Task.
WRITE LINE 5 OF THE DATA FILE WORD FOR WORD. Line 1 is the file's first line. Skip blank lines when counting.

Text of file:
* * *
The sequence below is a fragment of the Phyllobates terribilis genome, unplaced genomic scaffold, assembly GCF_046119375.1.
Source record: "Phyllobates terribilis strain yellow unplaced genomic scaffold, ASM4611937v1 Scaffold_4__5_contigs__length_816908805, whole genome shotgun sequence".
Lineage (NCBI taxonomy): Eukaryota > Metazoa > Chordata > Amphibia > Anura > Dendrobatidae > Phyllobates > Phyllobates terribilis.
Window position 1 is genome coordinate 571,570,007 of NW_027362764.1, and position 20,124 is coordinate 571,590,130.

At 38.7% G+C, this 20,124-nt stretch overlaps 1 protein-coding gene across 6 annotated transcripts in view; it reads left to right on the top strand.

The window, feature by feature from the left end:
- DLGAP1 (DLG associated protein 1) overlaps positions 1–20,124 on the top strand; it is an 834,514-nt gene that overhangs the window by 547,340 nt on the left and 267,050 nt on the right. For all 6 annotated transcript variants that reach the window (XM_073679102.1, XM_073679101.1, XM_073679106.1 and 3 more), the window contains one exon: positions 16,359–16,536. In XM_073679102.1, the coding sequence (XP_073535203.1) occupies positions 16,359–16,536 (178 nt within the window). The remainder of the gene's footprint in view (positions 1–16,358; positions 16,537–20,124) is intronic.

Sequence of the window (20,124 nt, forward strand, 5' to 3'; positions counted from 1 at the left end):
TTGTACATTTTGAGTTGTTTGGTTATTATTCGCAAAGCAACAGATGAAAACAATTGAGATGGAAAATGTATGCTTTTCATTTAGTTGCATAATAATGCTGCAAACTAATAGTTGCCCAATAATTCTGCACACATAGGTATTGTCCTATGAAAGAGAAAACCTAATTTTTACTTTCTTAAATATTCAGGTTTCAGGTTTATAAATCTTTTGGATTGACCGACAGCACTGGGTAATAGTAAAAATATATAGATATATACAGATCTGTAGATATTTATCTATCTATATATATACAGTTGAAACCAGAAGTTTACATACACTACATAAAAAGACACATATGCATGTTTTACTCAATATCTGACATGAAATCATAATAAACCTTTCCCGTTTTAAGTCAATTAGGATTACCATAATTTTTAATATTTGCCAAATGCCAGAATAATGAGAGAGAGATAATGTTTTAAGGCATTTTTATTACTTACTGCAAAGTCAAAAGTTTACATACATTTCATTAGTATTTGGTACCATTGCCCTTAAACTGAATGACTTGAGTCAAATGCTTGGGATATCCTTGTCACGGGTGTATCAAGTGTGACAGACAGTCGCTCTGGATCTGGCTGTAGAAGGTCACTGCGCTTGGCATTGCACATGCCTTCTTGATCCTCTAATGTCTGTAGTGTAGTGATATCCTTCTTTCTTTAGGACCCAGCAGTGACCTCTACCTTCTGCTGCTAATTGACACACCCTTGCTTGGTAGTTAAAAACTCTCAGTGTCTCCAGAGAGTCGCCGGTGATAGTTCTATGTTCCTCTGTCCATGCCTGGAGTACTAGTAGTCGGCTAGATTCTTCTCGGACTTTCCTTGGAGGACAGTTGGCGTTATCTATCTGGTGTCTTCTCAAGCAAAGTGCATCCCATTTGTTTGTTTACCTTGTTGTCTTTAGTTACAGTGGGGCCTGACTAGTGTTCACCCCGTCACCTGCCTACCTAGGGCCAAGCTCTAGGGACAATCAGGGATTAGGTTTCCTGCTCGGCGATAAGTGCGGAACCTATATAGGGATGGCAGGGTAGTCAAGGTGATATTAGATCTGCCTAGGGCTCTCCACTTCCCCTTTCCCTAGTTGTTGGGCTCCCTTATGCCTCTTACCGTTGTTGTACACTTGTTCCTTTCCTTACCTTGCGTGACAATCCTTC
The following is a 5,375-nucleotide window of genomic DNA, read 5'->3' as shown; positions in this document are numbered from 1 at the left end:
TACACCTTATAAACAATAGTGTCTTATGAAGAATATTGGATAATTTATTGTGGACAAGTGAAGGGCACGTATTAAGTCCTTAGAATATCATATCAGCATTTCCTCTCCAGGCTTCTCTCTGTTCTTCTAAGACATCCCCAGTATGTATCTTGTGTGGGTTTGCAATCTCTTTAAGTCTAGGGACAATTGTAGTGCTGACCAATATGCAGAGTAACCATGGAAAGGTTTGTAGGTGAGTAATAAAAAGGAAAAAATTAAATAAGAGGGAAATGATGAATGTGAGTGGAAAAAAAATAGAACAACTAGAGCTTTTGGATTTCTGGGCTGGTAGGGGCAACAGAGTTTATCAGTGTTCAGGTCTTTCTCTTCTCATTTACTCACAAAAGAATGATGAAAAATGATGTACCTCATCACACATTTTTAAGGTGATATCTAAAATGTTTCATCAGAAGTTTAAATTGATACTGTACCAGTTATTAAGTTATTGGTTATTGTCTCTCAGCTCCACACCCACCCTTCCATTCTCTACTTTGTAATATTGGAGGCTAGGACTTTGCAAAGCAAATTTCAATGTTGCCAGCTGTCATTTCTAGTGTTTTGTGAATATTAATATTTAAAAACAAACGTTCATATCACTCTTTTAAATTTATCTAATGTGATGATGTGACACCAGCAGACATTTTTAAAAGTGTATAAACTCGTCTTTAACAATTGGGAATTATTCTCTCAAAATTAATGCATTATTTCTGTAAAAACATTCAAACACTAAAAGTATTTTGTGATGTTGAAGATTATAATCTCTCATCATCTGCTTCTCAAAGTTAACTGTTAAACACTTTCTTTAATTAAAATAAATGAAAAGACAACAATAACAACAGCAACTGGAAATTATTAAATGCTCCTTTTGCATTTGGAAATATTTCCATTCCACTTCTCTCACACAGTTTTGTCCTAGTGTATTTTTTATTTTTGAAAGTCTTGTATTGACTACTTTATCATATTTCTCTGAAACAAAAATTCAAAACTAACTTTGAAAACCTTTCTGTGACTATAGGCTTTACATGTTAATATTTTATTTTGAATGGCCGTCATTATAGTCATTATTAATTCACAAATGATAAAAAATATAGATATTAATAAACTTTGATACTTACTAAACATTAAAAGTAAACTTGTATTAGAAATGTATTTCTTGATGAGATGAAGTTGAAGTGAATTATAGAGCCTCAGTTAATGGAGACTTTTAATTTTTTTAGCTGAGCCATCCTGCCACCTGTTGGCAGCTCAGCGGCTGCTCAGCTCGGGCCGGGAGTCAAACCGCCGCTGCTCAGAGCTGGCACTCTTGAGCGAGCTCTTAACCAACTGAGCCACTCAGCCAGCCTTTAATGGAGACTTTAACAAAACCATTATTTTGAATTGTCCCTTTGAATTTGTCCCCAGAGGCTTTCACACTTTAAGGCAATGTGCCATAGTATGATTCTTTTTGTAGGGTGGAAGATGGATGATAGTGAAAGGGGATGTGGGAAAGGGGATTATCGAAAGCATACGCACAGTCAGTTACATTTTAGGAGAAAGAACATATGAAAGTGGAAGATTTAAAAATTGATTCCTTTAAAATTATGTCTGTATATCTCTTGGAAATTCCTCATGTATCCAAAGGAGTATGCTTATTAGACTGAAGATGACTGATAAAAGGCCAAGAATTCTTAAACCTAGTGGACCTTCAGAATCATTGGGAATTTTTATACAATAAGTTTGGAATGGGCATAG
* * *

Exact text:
At 38.7% G+C, this 20,124-nt stretch overlaps 1 protein-coding gene across 6 annotated transcripts in view; it reads left to right on the top strand.